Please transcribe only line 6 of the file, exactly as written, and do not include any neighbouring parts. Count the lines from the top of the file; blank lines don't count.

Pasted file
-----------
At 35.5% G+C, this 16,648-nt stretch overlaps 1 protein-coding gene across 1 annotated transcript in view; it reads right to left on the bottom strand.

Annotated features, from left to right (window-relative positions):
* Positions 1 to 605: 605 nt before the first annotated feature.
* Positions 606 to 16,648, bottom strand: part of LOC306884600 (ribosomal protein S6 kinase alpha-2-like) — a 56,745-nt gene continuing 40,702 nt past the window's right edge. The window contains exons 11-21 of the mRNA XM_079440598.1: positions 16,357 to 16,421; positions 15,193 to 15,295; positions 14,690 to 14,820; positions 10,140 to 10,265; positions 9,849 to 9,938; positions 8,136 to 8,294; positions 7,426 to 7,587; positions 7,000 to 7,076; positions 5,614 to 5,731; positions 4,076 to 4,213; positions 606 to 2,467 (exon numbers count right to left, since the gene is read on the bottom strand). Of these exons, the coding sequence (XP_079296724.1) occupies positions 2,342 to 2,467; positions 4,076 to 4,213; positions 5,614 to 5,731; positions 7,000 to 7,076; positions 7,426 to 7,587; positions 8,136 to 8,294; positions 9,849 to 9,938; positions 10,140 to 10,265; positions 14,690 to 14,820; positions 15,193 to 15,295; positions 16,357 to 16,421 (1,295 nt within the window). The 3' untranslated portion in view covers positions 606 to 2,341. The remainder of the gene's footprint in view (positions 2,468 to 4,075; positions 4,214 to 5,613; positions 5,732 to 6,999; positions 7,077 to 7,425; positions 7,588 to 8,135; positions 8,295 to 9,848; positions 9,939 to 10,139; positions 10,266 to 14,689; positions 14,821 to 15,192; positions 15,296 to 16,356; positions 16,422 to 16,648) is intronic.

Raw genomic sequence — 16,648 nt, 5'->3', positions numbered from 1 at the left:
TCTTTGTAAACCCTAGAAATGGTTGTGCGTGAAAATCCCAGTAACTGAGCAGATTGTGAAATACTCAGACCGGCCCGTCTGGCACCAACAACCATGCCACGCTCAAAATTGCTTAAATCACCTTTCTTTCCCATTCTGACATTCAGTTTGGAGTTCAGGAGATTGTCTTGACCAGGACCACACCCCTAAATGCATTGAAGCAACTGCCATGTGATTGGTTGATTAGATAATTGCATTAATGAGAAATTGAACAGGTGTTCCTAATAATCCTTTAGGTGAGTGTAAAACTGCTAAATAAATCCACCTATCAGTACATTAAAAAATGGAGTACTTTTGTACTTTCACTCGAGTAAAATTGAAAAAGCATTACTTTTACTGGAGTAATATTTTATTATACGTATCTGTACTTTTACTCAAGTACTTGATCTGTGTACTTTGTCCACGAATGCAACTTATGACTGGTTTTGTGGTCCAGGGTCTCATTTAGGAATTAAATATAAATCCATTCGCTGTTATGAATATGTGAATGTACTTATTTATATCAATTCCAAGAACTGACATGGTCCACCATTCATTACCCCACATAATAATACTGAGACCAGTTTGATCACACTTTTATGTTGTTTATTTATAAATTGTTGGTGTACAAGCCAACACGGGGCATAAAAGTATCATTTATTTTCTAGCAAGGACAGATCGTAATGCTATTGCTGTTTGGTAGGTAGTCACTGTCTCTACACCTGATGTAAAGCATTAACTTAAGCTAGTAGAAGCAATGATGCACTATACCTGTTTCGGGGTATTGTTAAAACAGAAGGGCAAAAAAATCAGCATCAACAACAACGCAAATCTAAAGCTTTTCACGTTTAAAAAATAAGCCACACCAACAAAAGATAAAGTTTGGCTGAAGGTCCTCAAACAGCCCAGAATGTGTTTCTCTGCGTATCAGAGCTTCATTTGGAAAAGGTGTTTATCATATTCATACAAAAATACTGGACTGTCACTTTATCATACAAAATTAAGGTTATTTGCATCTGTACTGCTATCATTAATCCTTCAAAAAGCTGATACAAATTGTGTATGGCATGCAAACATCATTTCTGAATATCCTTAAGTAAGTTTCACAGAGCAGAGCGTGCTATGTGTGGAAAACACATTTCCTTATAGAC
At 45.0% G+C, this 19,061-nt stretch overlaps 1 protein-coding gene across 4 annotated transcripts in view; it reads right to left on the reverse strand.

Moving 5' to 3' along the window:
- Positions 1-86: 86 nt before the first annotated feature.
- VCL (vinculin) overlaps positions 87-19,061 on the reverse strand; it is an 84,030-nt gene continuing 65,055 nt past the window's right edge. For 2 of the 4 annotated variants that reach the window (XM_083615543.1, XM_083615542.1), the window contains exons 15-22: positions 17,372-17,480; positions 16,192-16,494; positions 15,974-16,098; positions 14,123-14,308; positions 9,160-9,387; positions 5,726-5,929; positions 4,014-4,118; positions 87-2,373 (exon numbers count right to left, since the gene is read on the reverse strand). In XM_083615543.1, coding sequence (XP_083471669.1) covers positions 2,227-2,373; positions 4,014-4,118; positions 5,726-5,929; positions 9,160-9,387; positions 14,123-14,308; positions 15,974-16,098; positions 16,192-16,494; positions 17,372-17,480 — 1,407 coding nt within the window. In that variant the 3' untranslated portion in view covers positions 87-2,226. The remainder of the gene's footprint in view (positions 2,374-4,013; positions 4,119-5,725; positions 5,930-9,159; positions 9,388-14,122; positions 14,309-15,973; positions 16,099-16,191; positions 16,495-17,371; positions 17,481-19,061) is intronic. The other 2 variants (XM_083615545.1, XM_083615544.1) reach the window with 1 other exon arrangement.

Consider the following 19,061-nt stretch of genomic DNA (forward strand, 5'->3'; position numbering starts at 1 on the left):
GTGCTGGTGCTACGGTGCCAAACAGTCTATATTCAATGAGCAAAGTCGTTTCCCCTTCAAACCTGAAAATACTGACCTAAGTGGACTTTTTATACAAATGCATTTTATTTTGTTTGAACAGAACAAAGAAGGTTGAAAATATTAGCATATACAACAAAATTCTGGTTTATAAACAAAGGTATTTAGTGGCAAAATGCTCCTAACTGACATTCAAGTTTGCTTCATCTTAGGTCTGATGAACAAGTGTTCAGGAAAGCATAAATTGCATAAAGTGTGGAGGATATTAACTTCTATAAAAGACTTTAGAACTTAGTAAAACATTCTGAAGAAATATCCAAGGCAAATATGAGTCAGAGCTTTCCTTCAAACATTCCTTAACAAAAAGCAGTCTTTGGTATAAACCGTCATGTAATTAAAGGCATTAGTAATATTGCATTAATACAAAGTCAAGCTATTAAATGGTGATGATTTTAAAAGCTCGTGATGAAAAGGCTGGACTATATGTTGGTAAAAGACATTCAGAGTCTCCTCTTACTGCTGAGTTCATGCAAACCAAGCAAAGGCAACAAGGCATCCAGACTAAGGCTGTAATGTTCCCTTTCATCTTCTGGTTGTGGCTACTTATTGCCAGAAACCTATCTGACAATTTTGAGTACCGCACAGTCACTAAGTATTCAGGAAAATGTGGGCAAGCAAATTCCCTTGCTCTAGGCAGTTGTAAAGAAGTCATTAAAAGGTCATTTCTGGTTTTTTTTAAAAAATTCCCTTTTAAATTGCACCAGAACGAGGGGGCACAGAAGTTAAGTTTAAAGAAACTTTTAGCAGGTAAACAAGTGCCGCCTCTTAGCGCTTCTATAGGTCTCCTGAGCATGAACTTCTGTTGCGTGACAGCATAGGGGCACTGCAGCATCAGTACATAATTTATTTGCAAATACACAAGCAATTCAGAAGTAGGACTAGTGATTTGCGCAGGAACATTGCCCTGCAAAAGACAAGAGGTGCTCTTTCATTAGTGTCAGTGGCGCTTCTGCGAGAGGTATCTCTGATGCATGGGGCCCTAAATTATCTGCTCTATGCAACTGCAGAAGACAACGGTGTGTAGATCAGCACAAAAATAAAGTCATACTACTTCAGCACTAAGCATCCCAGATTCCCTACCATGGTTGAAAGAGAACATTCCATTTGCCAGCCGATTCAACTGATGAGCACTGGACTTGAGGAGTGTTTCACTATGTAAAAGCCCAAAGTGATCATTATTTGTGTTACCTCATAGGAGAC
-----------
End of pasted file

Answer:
TCTTTGTAAACCCTAGAAATGGTTGTGCGTGAAAATCCCAGTAACTGAGCAGATTGTGAAATACTCAGACCGGCCCGTCTGGCACCAACAACCATGCCACGCTCAAAATTGCTTAAATCACCTTTCTTTCCCATTCTGACATTCAGTTTGGAGTTCAGGAGATTGTCTTGACCAGGACCACACCCCTAAATGCATTGAAGCAACTGCCATGTGATTGGTTGATTAGATAATTGCATTAATGAGAAATTGAACAGGTGTTCCTAATAATCCTTTAGGTGAGTGTAAAACTGCTAAATAAATCCACCTATCAGTACATTAAAAAATGGAGTACTTTTGTACTTTCACTCGAGTAAAATTGAAAAAGCATTACTTTTACTGGAGTAATATTTTATTATACGTATCTGTACTTTTACTCAAGTACTTGATCTGTGTACTTTGTCCACGAATGCAACTTATGACTGGTTTTGTGGTCCAGGGTCTCATTTAGGAATTAAATATAAATCCATTCGCTGTTATGAATATGTGAATGTACTTATTTATATCAATTCCAAGAACTGACATGGTCCACCATTCATTACCCCACATAATAATACTGAGACCAGTTTGATCACACTTTTATGTTGTTTATTTATAAATTGTTGGTGTACAAGCCAACACGGGGCATAAAAGTATCATTTATTTTCTAGCAAGGACAGATCGTAATGCTATTGCTGTTTGGTAGGTAGTCACTGTCTCTACACCTGATGTAAAGCATTAACTTAAGCTAGTAGAAGCAATGATGCACTATACCTGTTTCGGGGTATTGTTAAAACAGAAGGGCAAAAAAATCAGCATCAACAACAACGCAAATCTAAAGCTTTTCACGTTTAAAAAATAAGCCACACCAACAAAAGATAAAGTTTGGCTGAAGGTCCTCAAACAGCCCAGAATGTGTTTCTCTGCGTATCAGAGCTTCATTTGGAAAAGGTGTTTATCATATTCATACAAAAATACTGGACTGTCACTTTATCATACAAAATTAAGGTTATTTGCATCTGTACTGCTATCATTAATCCTTCAAAAAGCTGATACAAATTGTGTATGGCATGCAAACATCATTTCTGAATATCCTTAAGTAAGTTTCACAGAGCAGAGCGTGCTATGTGTGGAAAACACATTTCCTTATAGAC